What is a Sprain?
In this blog, we will take a look at what rolling your ankle really means. Ankle sprains are one of the most common injuries in the lower leg. This happens when a ligament, the tissue that connects your bones to other bones, is stretched beyond its normal capacity. Something as simple as stepping on a rock while running or slipping down a step can all cause an ankle sprain. While it is quite possible to fracture your ankle from these activities, it typically takes much more of a high impact force to break a bone than sprain a ligament.
How Do I Know It’s a Sprain?
The easiest way to determine if there is a fracture is with a diagnostic studies, such as x-rays. Sprains often exhibit with point tenderness over the affected area, discomfort during weight bearing, bruising, and swelling in the foot or ankle. In some more extreme cases, a ‘pop’ may be felt or heard during the injury itself. If this happens, you should follow up with a doctor for an evaluation.
Lateral Ankle Sprain
(Inversion Ankle Sprain)
This is by far the most common type of ankle sprain, and happens when you roll your foot inwards, stretching the ligaments on the outside of your ankle. Typically, the ligaments of the ankle are injured when you turn your foot inwards with force. Common ways for this to happen are when you step off a curb funny with your toes turned inward, stepping on someone’s foot when landing from a jump (during sports), or slipping off of a step.
High Ankle Sprain
(Syndesmotic Ankle Sprain)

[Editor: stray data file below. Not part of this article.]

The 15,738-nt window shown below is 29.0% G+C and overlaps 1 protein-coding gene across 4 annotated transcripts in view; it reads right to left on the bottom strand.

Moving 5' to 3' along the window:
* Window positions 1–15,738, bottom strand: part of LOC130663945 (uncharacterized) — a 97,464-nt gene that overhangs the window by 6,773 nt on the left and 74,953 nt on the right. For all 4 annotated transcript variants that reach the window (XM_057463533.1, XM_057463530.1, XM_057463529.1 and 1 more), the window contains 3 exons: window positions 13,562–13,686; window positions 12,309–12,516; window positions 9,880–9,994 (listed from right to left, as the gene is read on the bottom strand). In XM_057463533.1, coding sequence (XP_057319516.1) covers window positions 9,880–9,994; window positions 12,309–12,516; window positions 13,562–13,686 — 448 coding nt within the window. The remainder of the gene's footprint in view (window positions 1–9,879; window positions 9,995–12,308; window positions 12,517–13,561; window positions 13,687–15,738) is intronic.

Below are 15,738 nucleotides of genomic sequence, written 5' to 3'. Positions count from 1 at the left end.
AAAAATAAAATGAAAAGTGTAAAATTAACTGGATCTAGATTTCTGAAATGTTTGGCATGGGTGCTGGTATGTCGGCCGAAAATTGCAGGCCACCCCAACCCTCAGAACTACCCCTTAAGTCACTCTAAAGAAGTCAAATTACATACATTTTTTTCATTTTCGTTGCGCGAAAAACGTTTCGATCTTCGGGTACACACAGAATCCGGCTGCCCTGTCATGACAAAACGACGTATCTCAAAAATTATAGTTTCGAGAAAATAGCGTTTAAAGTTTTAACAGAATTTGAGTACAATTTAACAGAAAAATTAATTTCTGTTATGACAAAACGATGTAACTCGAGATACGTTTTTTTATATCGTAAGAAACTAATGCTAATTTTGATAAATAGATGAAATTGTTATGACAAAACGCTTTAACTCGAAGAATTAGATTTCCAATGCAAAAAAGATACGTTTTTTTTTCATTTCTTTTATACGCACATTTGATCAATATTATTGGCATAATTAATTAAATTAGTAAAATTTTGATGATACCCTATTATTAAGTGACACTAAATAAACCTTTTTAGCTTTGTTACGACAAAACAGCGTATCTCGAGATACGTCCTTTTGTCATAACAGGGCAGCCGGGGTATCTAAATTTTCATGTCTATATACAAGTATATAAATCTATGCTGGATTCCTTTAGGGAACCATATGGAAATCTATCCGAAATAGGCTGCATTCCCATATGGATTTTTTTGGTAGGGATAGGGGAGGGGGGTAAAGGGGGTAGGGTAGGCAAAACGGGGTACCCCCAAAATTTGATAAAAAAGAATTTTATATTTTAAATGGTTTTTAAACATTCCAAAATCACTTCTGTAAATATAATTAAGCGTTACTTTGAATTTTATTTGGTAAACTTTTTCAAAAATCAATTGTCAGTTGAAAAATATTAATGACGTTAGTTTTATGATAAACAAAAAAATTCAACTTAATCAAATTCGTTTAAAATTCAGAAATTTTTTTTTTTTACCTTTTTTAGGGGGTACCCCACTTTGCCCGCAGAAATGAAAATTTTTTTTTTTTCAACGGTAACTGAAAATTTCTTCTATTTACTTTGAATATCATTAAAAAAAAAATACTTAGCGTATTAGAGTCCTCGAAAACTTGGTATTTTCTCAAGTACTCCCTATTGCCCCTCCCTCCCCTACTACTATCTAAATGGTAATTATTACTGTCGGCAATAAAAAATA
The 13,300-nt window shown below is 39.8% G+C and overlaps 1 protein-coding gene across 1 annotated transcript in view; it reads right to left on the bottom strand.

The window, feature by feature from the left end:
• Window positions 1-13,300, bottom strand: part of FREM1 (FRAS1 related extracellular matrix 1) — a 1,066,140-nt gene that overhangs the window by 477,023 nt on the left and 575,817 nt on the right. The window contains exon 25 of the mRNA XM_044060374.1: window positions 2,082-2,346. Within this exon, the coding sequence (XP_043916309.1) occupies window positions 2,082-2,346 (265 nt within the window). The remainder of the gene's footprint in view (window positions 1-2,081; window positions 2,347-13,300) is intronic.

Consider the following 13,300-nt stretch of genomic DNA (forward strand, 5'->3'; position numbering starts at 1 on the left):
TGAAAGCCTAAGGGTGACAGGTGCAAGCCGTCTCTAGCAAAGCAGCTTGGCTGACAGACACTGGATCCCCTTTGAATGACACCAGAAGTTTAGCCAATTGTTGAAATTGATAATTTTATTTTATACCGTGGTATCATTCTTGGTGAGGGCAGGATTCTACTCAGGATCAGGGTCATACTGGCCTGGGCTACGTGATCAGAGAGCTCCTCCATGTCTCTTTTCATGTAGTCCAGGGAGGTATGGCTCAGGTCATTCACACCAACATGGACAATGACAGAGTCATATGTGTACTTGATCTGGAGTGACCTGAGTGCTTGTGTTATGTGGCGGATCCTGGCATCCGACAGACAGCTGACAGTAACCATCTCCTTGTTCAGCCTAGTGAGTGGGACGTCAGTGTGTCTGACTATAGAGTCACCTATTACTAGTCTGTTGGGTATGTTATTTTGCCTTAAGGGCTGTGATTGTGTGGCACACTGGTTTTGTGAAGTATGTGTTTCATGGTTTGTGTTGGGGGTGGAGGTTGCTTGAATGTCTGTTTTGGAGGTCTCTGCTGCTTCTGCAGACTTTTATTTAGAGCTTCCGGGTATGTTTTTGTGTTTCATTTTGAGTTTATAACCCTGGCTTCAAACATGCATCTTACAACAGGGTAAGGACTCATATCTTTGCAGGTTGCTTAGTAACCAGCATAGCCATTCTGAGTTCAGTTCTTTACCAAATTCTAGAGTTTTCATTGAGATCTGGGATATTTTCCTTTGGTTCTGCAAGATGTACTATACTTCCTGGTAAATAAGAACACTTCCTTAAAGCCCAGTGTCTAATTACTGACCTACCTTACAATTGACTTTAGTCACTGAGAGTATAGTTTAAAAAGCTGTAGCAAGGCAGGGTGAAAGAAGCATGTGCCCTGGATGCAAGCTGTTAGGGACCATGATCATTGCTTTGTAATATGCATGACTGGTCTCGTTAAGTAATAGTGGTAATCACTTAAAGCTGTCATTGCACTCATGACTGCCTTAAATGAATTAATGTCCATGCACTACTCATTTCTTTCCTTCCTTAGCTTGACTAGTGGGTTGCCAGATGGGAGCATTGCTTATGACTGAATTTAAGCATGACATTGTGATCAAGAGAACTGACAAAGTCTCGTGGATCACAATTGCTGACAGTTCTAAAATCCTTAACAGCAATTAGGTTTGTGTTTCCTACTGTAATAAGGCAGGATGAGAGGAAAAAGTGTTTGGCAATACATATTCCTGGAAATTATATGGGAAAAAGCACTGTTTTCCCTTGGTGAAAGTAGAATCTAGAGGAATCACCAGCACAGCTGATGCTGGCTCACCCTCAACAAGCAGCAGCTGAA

The second most common ankle sprain occurs mostly in the athletic community. This is thought to be due to the nature of these injuries which are more commonly seen in those with high intensity lifestyles. This type of ankle sprain is caused by an outward twisting of the foot and ankle. Common ways to sprain this ligament involve side-to-side running, starting and stopping your feet repetitively, or turning while in motion.
Medial Ankle Sprain
(Eversion Ankle Sprain)
The medial ligaments of the ankle forms a wide, thick protective bundle over the ankle joint. This ligament (the deltoid ligament) is structurally strong, and only a very powerful force can cause damage to this area. Gymnasts and ballet dancers are more susceptible to injury due to the position at which the feet are placed during high impact landing or rotation.
Can I Treat This at Home?
There are several ways to get you up and at ’em in no time at all! Just like with other injuries, just remember RICE!
R: Rest your ankle
I: Ice the ankle for 20 minutes every hour to assist in swelling control.
C: Compression with an ace bandage or tight fitting tall sock.
E: Elevation of the foot ankle ankle above the level of the heart with help improve circulation and inflammation.
When Should I See the Doctor?
Most sprains heal well with home treatment, exercising the ankle, over the counter anti-inflammatory medications, and wearing supportive shoes. If there is pain or weakness in the ankle after several weeks, it might be time for a check up.
Check out our resources below to schedule an appointment, learn about other foot and ankle conditions, or to read about Dr. Bleazard, our resident foot and ankle specialist.
By: Riki Duncan, MA. Ed, ATC, LAT